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    History of a hidden human rights emergency

    Read our report

    More than 40 years of armed conflict in Colombia have been fueled by ruthless efforts to steal or take control of land and resources. As many as 5 million people have been forced to flee for their lives, amidst death threats and atrocities.

    Tens of thousands of civilians have been killed. Thousands more have been subjected to enforced disappearance or abduction. The conflict has also been marked by forced recruitment of child soldiers and widespread sexual violence against girls and women.

    A dire and urgent situation

    It has been called a forgotten conflict, but it has created a dire and urgent situation for Indigenous Peoples in Colombia, especially those living in areas eyed for their resources and economic potential.

    There are 102 distinct Indigenous nations in Colombia, enriching the South American country with diverse cultures, languages, social structures and ways of life. At least one third of them are threatened with “extermination”, according to Colombia’s highest court, and face an “emergency … as serious as it is invisible”. 

    In January 2009, the Court gave the government six months to devise and implement a plan to guarantee the rights of endangered Indigenous Peoples. More than three years later, there is little evidence of effective progress.

    In 2010, the National Indigenous Organization of Colombia (ONIC) launched a courageous campaign to draw attention to the plight of these, and other Indigenous nations that are at risk because of ongoing armed conflict, lack of state support and the imposition of resource extraction projects.

    The United Nations Rapporteur on the Rights of Indigenous peoples James Anaya believes the situation is so worrying that he has recommended a visit to Colombia by the UN’s Special Adviser on prevention of genocide.

    Amnesty International research missions to Colombia have also documented the crisis confronting Indigenous Peoples. Our concerns are laid out in repeated submissions to the UN and in a special report "The Struggle for Survival and Dignity: Human Rights Abuses against Indigenous Peoples in Colombia".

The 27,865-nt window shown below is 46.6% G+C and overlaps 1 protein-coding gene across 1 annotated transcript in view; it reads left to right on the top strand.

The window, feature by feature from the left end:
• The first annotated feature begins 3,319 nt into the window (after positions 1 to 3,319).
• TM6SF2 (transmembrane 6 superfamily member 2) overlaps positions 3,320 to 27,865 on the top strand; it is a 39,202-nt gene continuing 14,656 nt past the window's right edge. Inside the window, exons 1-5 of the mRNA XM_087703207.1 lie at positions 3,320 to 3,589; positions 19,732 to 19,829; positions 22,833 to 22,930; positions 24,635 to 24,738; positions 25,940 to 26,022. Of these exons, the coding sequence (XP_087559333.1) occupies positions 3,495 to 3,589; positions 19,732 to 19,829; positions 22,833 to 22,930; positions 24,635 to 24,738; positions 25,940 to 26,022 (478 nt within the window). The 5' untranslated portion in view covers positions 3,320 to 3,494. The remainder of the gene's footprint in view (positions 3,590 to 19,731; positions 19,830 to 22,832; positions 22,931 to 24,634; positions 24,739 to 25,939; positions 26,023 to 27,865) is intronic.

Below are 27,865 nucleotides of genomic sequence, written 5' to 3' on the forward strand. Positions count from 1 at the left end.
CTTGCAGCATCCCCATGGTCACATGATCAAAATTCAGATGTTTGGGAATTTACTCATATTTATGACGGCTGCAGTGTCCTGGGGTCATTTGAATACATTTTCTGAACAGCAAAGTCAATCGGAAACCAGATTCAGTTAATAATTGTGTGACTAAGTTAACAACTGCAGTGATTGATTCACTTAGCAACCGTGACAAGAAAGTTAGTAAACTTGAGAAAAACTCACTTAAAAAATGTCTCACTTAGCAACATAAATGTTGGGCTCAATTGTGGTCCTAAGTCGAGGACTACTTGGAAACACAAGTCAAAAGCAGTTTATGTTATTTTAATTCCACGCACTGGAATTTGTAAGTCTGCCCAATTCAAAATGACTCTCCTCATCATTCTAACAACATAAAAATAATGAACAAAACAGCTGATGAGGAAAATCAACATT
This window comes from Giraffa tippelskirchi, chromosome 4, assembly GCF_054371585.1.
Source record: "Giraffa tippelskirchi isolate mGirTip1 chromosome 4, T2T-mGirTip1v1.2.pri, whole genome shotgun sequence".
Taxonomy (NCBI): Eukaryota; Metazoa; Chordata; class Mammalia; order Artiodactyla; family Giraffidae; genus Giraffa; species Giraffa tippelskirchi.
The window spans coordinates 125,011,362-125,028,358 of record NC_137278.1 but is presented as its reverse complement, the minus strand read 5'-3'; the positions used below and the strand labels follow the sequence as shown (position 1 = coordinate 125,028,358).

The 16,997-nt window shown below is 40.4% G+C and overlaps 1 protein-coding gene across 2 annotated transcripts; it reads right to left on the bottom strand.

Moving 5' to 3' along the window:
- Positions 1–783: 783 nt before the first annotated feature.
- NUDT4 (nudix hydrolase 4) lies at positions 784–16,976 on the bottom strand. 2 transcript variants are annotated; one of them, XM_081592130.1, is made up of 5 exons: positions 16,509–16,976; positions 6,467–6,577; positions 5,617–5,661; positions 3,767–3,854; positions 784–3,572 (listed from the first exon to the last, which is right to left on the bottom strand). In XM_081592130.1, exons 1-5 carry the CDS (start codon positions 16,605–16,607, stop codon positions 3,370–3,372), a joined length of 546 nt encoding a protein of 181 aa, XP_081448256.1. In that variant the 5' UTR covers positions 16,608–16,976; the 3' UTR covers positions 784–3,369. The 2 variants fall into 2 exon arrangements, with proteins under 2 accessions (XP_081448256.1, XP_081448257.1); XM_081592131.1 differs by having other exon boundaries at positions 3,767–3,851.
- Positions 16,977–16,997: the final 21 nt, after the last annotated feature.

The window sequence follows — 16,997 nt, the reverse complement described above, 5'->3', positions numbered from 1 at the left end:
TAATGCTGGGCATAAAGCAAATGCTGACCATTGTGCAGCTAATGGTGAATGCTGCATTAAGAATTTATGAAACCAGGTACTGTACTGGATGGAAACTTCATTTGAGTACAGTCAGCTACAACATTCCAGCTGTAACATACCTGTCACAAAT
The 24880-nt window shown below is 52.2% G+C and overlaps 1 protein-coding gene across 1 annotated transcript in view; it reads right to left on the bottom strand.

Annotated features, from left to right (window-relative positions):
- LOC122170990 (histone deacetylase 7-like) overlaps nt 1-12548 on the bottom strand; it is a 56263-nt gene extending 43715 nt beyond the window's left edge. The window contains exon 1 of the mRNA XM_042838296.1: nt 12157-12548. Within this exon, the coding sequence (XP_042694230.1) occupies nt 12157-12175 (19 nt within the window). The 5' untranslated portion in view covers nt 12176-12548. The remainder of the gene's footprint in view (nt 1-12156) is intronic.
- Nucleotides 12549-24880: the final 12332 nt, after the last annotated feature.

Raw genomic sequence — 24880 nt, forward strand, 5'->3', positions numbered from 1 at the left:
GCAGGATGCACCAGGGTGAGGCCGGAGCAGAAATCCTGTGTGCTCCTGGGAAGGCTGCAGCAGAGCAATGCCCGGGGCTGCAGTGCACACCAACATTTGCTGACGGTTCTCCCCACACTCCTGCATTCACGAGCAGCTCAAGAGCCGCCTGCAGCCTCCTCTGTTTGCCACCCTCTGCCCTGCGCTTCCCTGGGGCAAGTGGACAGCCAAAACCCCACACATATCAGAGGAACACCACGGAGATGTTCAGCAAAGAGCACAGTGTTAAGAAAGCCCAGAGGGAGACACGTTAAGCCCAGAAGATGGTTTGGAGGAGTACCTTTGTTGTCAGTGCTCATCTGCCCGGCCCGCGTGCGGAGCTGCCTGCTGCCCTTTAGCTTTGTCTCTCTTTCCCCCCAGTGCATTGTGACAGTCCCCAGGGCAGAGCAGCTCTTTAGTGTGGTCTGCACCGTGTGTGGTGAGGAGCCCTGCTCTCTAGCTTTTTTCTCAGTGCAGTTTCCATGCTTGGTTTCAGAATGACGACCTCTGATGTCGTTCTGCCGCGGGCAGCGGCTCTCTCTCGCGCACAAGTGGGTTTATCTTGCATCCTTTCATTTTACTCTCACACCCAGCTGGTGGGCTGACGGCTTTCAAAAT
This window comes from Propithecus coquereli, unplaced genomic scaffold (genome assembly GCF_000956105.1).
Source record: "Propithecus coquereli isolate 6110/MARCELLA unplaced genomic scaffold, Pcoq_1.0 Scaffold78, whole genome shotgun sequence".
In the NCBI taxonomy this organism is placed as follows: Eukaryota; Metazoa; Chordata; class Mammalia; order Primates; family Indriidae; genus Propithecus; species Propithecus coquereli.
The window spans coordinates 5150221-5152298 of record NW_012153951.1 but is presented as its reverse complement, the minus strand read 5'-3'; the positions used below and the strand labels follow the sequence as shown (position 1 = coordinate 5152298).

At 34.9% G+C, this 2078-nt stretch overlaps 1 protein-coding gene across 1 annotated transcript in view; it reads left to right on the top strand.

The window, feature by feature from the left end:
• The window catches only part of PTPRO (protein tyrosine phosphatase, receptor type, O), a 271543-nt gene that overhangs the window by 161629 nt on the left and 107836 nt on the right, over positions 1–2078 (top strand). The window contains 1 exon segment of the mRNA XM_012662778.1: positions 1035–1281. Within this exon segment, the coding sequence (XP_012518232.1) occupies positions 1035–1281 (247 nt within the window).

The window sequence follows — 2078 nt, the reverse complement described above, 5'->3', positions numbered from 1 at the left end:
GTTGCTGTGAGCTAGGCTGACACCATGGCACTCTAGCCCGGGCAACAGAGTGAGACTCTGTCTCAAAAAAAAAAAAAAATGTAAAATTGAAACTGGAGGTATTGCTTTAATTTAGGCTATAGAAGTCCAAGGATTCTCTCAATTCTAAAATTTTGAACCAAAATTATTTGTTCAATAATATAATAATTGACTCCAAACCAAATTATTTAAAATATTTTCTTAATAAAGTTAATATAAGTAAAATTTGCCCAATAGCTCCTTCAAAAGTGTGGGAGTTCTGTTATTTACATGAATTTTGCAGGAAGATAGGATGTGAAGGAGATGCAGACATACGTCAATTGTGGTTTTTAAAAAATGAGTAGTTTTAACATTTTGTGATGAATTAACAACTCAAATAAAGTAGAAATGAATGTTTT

Amnesty International’s human rights agenda for the Colombian government:

    • guarantee the rights contained in the UN Declaration on the Rights of Indigenous Peoples, in particular the right of Indigenous Peoples not to be removed from their traditional lands and to give their free, prior and informed consent to any economic development on their lands.
    • comply with the January 2009 Constitutional Court ruling on Indigenous Peoples and displacement, which calls on the government to devise and implement a plan to guarantee the rights of displaced and endangered Indigenous Peoples.
    • ensure that measures are adopted to improve the protection of Indigenous Peoples displaced as a result of the conflict, in line with UN human rights recommendations, including the UN Declaration on the Rights of Indigenous Peoples and the UN Guiding Principles on Internal Displacement.
    • ensure that all public officials, including members of the security forces, stop making public statements which seek to stigmatize Indigenous Peoples and their leaders by accusing them of belonging to or siding with guerrilla groups.
    • adopt effective measures to prevent human rights abuses against Indigenous Peoples and identify, investigate and bring to justice those responsible for abuses.


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